The funeral of former Turkish Prime Minister Bulent Ecevit Saturday turned into a protest when thousands of mourners vowed to defend the country's secular regime against radical Islamic influences.
Crowds thronged the procession, chanting Turkey is and will remain secular. They jeered Prime Minister Tayyip Erdogan as he arrived at the state funeral in Ankara. His party's roots are in political Islam.
The anti-government protests during Mr. Ecevit's funeral have highlighted growing concerns about the rising profile of Islam in the predominantly Muslim, but officially secular nation.
Since taking power in 2003, Mr. Erdogan has increased those concerns by speaking out against restrictions on women wearing Islamic-style headscarves in government offices and by supporting religious schools.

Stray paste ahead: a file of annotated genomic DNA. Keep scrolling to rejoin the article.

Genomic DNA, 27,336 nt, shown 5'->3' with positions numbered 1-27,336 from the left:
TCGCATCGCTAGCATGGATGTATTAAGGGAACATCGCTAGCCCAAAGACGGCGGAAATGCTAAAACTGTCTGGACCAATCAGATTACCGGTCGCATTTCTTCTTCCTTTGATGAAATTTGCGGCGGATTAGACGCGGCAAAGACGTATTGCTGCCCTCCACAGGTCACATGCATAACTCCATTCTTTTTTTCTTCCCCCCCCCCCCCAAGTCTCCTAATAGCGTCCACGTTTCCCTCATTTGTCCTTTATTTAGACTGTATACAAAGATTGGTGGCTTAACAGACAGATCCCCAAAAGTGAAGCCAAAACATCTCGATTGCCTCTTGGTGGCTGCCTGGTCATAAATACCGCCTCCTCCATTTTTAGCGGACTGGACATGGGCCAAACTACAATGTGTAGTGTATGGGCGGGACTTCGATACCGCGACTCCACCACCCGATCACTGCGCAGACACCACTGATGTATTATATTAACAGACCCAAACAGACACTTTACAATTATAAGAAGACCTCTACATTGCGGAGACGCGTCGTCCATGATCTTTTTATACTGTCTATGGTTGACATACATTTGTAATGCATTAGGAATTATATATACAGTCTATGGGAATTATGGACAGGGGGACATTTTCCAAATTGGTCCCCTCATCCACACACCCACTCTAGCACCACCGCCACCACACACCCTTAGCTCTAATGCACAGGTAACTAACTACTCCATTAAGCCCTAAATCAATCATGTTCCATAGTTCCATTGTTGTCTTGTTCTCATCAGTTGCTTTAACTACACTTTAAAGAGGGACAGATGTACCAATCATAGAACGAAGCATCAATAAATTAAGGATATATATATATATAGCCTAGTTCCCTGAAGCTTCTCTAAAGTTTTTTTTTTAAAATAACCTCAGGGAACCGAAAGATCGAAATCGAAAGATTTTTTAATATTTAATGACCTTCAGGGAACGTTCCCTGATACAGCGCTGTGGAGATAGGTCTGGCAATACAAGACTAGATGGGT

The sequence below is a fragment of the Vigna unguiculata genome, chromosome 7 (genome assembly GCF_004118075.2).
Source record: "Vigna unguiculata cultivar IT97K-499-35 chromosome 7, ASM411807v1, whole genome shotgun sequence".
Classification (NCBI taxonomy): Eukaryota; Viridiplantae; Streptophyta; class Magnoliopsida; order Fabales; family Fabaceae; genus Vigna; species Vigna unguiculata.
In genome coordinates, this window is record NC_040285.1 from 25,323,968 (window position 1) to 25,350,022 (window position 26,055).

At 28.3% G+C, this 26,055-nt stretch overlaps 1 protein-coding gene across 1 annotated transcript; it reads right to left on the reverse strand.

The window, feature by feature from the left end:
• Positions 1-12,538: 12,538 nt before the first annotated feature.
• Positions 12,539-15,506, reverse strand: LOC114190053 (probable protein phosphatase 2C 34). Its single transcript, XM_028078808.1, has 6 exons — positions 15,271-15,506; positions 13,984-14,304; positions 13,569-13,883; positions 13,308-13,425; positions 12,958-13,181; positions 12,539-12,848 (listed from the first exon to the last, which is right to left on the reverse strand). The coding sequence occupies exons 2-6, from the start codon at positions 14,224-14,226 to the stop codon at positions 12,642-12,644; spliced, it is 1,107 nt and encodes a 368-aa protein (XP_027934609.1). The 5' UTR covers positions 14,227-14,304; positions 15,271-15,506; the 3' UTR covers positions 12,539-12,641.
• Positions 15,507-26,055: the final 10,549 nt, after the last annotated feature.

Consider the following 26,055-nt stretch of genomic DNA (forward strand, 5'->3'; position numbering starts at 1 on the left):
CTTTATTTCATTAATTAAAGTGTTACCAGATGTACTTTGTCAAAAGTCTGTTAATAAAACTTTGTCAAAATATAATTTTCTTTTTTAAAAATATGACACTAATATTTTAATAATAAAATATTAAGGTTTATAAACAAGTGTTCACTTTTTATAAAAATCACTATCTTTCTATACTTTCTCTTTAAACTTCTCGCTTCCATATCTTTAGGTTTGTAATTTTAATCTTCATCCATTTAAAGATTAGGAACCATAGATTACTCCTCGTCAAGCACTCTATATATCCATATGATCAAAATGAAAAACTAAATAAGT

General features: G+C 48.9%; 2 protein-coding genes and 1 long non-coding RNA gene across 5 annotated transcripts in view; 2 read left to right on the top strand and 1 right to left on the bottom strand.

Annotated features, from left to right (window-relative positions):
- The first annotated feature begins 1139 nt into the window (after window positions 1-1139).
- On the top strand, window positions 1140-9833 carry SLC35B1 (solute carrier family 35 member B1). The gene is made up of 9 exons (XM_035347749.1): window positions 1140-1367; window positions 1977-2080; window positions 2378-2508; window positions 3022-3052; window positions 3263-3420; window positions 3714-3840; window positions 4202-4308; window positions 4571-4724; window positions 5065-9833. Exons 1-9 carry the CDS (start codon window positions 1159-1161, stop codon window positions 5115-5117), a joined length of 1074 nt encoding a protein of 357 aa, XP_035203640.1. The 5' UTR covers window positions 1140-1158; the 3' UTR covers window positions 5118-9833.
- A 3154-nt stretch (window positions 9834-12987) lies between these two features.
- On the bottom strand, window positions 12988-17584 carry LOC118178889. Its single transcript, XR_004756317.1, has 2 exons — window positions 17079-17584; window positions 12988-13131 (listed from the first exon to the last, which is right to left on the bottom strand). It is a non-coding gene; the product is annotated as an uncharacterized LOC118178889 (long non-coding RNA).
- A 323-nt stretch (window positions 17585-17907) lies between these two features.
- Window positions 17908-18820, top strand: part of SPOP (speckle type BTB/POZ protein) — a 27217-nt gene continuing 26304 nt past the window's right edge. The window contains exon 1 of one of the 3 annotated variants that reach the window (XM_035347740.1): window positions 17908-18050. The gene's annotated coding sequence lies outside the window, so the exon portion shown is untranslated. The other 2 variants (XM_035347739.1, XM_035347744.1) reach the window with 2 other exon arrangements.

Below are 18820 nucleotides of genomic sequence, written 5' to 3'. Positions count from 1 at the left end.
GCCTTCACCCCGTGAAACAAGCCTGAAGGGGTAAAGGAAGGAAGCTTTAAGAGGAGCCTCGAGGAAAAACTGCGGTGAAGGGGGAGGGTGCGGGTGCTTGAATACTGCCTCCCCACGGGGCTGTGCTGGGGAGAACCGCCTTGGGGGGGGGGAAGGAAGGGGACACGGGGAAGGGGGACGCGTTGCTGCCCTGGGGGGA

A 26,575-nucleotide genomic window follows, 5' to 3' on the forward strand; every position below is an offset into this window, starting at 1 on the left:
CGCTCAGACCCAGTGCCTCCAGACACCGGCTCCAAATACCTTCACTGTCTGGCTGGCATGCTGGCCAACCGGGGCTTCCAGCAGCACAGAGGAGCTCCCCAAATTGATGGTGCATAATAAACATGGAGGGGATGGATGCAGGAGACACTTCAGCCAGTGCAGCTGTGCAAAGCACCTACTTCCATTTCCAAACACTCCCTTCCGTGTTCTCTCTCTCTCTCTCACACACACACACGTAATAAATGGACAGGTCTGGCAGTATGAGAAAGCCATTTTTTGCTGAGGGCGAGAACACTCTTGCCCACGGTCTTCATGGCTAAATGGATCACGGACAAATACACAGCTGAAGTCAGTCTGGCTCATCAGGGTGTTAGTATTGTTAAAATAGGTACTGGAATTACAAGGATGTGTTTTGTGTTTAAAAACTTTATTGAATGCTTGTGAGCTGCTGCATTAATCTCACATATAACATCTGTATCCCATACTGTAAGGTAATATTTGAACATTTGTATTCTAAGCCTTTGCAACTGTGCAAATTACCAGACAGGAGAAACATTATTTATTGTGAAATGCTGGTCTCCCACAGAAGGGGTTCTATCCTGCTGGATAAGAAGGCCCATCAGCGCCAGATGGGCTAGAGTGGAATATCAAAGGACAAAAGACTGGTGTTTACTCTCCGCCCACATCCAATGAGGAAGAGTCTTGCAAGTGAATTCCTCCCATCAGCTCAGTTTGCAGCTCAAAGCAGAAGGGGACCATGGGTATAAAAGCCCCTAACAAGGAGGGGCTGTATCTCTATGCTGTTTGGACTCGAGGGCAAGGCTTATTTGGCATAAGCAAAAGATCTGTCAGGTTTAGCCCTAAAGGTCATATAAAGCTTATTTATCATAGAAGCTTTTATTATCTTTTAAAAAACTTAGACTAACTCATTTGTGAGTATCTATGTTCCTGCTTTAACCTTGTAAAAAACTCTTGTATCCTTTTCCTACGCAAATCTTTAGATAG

Many secularists are concerned that he may run for president when staunchly secular President Ahmet Necdet Sezer retires next year.
Mr. Ecevit served five times as Turkey's prime minister. He is best known for ordering the 1974 invasion of Cyprus. That led to the division of the Mediterranean island but made him a hero at home.
He won European Union candidacy for Turkey in 1999, paving the way for the start of accession talks in 2005.
Mr. Ecevit died of circulatory and respiratory failure last Sunday, after nearly six months in a coma following a stroke.
Some information for this report was provided by AFP and AP.